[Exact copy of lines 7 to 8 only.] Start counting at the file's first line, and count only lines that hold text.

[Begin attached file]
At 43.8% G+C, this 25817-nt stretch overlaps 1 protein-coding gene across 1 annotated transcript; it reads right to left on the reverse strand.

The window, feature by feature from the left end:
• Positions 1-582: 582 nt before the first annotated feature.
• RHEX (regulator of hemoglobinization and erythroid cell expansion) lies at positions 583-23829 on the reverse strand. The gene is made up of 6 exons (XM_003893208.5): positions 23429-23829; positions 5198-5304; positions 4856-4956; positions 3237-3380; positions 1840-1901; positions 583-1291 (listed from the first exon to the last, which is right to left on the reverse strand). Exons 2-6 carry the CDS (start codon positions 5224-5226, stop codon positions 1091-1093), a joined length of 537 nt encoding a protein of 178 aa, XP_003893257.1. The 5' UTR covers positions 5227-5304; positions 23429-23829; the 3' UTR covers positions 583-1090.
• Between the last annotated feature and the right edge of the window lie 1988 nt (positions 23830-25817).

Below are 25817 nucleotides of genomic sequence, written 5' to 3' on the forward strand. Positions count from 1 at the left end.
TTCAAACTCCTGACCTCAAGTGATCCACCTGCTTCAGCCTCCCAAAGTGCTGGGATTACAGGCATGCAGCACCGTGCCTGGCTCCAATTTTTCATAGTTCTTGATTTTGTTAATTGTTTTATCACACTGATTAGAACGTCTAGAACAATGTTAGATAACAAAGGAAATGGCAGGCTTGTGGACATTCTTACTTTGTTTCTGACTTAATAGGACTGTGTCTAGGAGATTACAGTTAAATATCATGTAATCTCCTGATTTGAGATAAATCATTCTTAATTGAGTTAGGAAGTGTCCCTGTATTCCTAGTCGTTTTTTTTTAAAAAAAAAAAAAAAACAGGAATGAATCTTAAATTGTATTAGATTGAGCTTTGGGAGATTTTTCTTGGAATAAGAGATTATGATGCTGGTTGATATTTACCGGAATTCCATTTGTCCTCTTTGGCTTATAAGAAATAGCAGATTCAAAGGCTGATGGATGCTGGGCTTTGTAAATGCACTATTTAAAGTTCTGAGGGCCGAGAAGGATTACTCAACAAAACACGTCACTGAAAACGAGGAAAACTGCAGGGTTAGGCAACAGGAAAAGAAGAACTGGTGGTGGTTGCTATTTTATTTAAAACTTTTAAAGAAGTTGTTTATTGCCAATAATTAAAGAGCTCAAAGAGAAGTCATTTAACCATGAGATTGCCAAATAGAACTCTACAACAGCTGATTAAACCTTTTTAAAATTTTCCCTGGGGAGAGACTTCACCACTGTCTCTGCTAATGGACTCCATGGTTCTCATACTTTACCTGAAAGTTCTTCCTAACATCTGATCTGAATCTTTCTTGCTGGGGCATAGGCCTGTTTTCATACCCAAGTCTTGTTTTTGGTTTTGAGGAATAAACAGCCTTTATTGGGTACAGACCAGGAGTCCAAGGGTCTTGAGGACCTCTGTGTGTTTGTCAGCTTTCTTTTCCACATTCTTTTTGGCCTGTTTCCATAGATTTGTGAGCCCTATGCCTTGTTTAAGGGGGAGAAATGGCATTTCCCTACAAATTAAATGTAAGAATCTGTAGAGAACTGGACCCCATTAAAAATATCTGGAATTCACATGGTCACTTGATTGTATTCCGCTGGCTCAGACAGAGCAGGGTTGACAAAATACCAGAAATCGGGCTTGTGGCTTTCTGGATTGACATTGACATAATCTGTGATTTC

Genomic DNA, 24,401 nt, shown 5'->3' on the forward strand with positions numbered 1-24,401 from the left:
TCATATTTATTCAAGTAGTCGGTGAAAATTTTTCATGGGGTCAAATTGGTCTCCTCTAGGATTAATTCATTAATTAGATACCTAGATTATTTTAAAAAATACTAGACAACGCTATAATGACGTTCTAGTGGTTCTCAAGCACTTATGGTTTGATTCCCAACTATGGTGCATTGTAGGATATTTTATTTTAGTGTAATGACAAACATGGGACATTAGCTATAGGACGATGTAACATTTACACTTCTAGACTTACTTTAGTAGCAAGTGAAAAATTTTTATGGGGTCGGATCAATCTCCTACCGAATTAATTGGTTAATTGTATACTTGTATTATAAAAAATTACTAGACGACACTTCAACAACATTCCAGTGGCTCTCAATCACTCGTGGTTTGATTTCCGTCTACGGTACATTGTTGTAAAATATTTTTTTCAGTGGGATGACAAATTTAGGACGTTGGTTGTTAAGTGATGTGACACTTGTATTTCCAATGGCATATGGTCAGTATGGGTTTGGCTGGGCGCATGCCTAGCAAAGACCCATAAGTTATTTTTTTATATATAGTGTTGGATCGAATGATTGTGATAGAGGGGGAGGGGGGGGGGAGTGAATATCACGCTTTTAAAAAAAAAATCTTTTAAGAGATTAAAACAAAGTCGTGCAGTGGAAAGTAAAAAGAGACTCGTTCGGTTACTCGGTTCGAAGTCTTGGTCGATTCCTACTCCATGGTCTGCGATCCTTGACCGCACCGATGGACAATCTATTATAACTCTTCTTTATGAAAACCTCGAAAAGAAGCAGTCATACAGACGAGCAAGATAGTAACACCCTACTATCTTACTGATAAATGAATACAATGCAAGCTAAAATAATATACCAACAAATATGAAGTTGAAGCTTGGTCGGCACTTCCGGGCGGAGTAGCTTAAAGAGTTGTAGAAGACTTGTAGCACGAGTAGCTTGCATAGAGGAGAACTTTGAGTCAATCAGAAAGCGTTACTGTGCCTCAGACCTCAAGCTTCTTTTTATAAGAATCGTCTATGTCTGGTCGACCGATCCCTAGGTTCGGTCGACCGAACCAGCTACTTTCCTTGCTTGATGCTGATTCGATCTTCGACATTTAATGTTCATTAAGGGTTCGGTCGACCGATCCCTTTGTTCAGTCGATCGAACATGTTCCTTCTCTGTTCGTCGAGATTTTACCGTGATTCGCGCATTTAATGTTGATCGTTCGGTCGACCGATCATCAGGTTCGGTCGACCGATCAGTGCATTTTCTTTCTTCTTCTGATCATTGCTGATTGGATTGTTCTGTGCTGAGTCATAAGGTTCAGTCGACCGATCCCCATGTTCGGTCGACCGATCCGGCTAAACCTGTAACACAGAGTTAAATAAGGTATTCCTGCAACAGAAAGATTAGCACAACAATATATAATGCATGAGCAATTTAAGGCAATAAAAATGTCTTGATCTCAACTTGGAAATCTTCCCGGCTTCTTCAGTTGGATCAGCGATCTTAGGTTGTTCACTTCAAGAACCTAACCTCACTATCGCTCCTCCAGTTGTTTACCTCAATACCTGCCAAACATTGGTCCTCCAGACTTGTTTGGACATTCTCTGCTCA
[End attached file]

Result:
TTCAAACTCCTGACCTCAAGTGATCCACCTGCTTCAGCCTCCCAAAGTGCTGGGATTACAGGCATGCAGCACCGTGCCTGGCTCCAATTTTTCATAGTTCTTGATTTTGTTAATTGTTTTATCACACTGATTAGAACGTCTAGAACAATGTTAGATAACAAAGGAAATGGCAGGCTTGTGGACATTCTTACTTTGTTTCTGACTTAATAGGACTGTGTCTAGGAGATTACAGTTAAATATCATGTAATCTCCTGATTTGAGATAAATCATTCTTAATTGAGTTAGGAAGTGTCCCTGTATTCCTAGTCGTTTTTTTTTAAAAAAAAAAAAAAAACAGGAATGAATCTTAAATTGTATTAGATTGAGCTTTGGGAGATTTTTCTTGGAATAAGAGATTATGATGCTGGTTGATATTTACCGGAATTCCATTTGTCCTCTTTGGCTTATAAGAAATAGCAGATTCAAAGGCTGATGGATGCTGGGCTTTGTAAATGCACTATTTAAAGTTCTGAGGGCCGAGAAGGATTACTCAACAAAACACGTCACTGAAAACGAGGAAAACTGCAGGGTTAGGCAACAGGAAAAGAAGAACTGGTGGTGGTTGCTATTTTATTTAAAACTTTTAAAGAAGTTGTTTATTGCCAATAATTAAAGAGCTCAAAGAGAAGTCATTTAACCATGAGATTGCCAAATAGAACTCTACAACAGCTGATTAAACCTTTTTAAAATTTTCCCTGGGGAGAGACTTCACCACTGTCTCTGCTAATGGACTCCATGGTTCTCATACTTTACCTGAAAGTTCTTCCTAACATCTGATCTGAATCTTTCTTGCTGGGGCATAGGCCTGTTTTCATACCCAAGTCTTGTTTTTGGTTTTGAGGAATAAACAGCCTTTATTGGGTACAGACCAGGAGTCCAAGGGTCTTGAGGACCTCTGTGTGTTTGTCAGCTTTCTTTTCCACATTCTTTTTGGCCTGTTTCCATAGATTTGTGAGCCCTATGCCTTGTTTAAGGGGGAGAAATGGCATTTCCCTACAAATTAAATGTAAGAATCTGTAGAGAACTGGACCCCATTAAAAATATCTGGAATTCACATGGTCACTTGATTGTATTCCGCTGGCTCAGACAGAGCAGGGTTGACAAAATACCAGAAATCGGGCTTGTGGCTTTCTGGATTGACATTGACATAATCTGTGATTTC

Genomic DNA, 24,401 nt, shown 5'->3' on the forward strand with positions numbered 1-24,401 from the left: